The New Trendspotter: You
A long time ago, in the 90s, some savvy entrepreneurs figured out that big companies like Coca-Cola and Nike wanted desperately to know what was cool with the kids in order to stay one step ahead of a culture increasingly at odds with mainstream marketing. Thus the trendspotting revolution launched to prominence companies like Look Look, the Zandl Group, Trendcentral, and many others all dedicated to acting as middlemen between street culture and the marketing departments of corporate America.
In the interest of parity, most trend consultancies invited the youth and cultural niches they ‘represented’ to speak on their own behalves, addressing the movements of culture in their own words. For example, Look Look’s eponymous magazine promised aspiring young photographers and artists an opportunity to publish their work— ostensibly for their peers—which could then be repackaged as a value-added consulting offering for Look Look’s clients. Or the Intelligence Group’s Trend School showcased young early-adopters speaking on panels about their hyper-connected lives. In essence, trendspotters offered a clever bargain; a platform for youth expression in exchange for youth’s bloodhound sense for the next big thing.
But fast forward a decade and a funny thing has happened: in offering such a bargain, trendspotters have largely made themselves obsolete. Squeezed by the twin forces of fickle marketing budgets and an ever-more creatively empowered youth, trendspotters have shifted their efforts. No longer is it enough to simply cull insights from counterculture, trendspotting’s latest trick is to create online venues for those in the know to announce new trends of their own volition. Sites like BuzzFeed, Trendrr and Trendpedia automate the tracking of buzz, while sites like Edopter and Trend Hunter offer game-like social incentives for participation. The new trendspotting is a streamlined system for certain, but one that cuts out the middleman: the trendspotters themselves.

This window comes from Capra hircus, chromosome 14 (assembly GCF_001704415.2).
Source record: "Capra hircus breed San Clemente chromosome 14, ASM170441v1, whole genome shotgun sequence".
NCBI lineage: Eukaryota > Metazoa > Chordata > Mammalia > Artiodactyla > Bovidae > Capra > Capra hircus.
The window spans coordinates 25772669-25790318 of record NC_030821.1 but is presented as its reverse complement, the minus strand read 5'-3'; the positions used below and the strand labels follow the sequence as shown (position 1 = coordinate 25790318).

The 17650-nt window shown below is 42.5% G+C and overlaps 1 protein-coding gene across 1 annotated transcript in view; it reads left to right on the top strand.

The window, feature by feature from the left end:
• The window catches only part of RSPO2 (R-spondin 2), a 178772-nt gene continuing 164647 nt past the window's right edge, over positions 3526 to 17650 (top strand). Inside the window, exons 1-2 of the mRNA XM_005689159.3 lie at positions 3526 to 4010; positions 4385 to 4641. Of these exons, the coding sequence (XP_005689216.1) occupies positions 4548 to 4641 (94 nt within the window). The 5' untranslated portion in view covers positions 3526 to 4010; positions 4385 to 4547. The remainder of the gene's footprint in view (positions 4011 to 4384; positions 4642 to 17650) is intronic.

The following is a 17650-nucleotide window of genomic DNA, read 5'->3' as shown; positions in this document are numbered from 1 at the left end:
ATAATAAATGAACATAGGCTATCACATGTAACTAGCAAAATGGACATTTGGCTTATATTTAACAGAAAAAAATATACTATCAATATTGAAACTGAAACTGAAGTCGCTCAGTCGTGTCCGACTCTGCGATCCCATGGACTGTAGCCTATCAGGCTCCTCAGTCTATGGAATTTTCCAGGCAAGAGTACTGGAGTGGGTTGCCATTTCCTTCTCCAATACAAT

Is this such a bad thing? Probably not. At their worst, trendspotting and cool-hunting have been lambasted as cultural ambulance chasing, commodifying authenticity for corporate enrichment. But the simple fact that the quote-unquote cool-kids are ready, willing, and able to volunteer the particulars of their lives in exchange for internet-popularity undercuts the criticism. Rather, it suggests a cyclical relationship between the makers of marketing and the consumers of marketing: as much as people lament the commodification of their lives, many are actively willing to participate with little compensation beyond the nebulous personal satisfaction of ‘being the first’ to know.
It makes you wonder: does the marketing that permeates our lives depend on our willingness to market ourselves? –John